Last week HuffPost Black Voices premiered the first episode of our ongoing video series, "The Tanning Effect," which featured hip-hop mogul Jay-Z discussing the meaning of his joint album with Kanye West, Watch the Throne, the impact of his music on mainstream America, and on being an unpaid spokesman for Cristal champagne.
In part two of his exclusive interview, Hov opens up on being the first major hip-hop act to headline British festival Glastonbury (in 2008), and on the effect of his 2003 hit single, "Change Clothes," on the stock of sports licensing apparel. Check out part two of the interview above.
Also, check out an excerpt from Stoute's tome below.
Excerpt from Chapter Two: "Hard Knock Life"
Yes, it's true that in the past the idea of pushing brands would have been seen as inauthentic, or something you did after your career peaked, or as some kind of selling out. But no longer. Why not? Why wasn't it selling out for rappers to embrace and promote Versace when it would have been seen that way for rock 'n' roll and R&B icons or pop superstars? Well, one reason, as we saw with "My Adidas," was that it's not a sellout when it's authentic to your taste and style anyway and you're already doing product placement for free. It was part of the art and far from selling out; Andy Warhol proved that when he painted iconic pop art portraits of products like Campbell's soup cans, paying homage to one of the most classic, enduring American brands ever.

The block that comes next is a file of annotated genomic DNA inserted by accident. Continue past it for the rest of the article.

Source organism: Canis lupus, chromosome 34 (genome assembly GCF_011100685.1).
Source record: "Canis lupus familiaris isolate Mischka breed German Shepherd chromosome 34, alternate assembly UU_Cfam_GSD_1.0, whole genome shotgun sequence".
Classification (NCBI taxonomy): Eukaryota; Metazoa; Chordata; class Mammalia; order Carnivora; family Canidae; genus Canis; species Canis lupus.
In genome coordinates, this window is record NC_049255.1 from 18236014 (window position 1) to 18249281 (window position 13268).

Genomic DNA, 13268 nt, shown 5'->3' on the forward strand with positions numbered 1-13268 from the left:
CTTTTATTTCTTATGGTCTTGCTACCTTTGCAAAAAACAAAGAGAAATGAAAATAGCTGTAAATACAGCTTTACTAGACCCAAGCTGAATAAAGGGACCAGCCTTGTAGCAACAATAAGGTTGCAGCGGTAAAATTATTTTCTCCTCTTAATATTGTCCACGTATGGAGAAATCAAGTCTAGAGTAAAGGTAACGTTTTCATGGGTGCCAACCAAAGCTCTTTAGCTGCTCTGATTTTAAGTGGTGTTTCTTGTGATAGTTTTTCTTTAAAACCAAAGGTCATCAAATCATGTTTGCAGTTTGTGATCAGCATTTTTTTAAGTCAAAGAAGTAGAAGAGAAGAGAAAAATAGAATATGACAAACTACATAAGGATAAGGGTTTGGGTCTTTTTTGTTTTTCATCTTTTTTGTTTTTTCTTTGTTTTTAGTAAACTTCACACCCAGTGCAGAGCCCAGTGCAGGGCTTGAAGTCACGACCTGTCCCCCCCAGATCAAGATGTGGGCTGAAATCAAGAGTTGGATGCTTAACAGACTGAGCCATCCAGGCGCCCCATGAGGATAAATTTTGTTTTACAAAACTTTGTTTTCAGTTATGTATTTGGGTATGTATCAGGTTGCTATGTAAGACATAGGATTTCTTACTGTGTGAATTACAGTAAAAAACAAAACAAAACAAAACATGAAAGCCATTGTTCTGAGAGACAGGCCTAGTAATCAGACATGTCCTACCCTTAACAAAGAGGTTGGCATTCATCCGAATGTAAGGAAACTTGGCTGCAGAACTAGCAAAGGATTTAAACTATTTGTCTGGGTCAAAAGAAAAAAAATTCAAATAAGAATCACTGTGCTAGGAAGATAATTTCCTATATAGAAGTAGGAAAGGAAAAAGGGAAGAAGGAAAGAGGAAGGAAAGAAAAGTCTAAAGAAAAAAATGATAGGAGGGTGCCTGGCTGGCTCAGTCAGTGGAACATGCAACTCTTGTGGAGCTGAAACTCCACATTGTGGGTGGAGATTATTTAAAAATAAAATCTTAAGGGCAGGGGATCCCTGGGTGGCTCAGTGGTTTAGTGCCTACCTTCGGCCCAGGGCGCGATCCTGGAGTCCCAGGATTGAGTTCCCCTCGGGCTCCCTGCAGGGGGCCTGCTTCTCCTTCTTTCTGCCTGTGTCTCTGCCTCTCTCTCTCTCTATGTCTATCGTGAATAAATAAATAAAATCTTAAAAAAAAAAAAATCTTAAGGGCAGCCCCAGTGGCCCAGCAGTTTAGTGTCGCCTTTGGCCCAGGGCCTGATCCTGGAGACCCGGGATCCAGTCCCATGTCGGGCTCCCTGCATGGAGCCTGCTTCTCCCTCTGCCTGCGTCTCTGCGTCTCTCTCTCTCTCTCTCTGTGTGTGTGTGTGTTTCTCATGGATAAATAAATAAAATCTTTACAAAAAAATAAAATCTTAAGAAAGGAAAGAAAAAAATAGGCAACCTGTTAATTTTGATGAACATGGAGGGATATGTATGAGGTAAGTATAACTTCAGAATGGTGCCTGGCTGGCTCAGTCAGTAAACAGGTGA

When I asked Jay-Z for his insights, he pointed out that many of the rock musicians had come from sustainable backgrounds, seeking acclaim for their talent and a level of cool that playing music gave them. For rappers coming out of the projects, getting paid and bettering yourself is part of gaining credibility. Jay reminded me also that it's not selling out when a kid in the projects sees a guy rapping about Sprite or the Gap because they know he'll be getting the money and that feeds his or her own aspiration. It's not that being acknowledged for talent and great work isn't desirable, but getting paid trumps those goals. I agree. I don't think many hip-hop fans ever subscribed to the concept of selling out, not when you come from nothing and a deal can become part of your rags-to-riches success story.
Reprinted from "The Tanning of America" by Steve Stoute by arrangement with Gotham Books, a member of Penguin Group (USA) Inc., Copyright 2011 by Steve Stoute.
For more information on Steve Stoute's "The Tanning Of America" click here.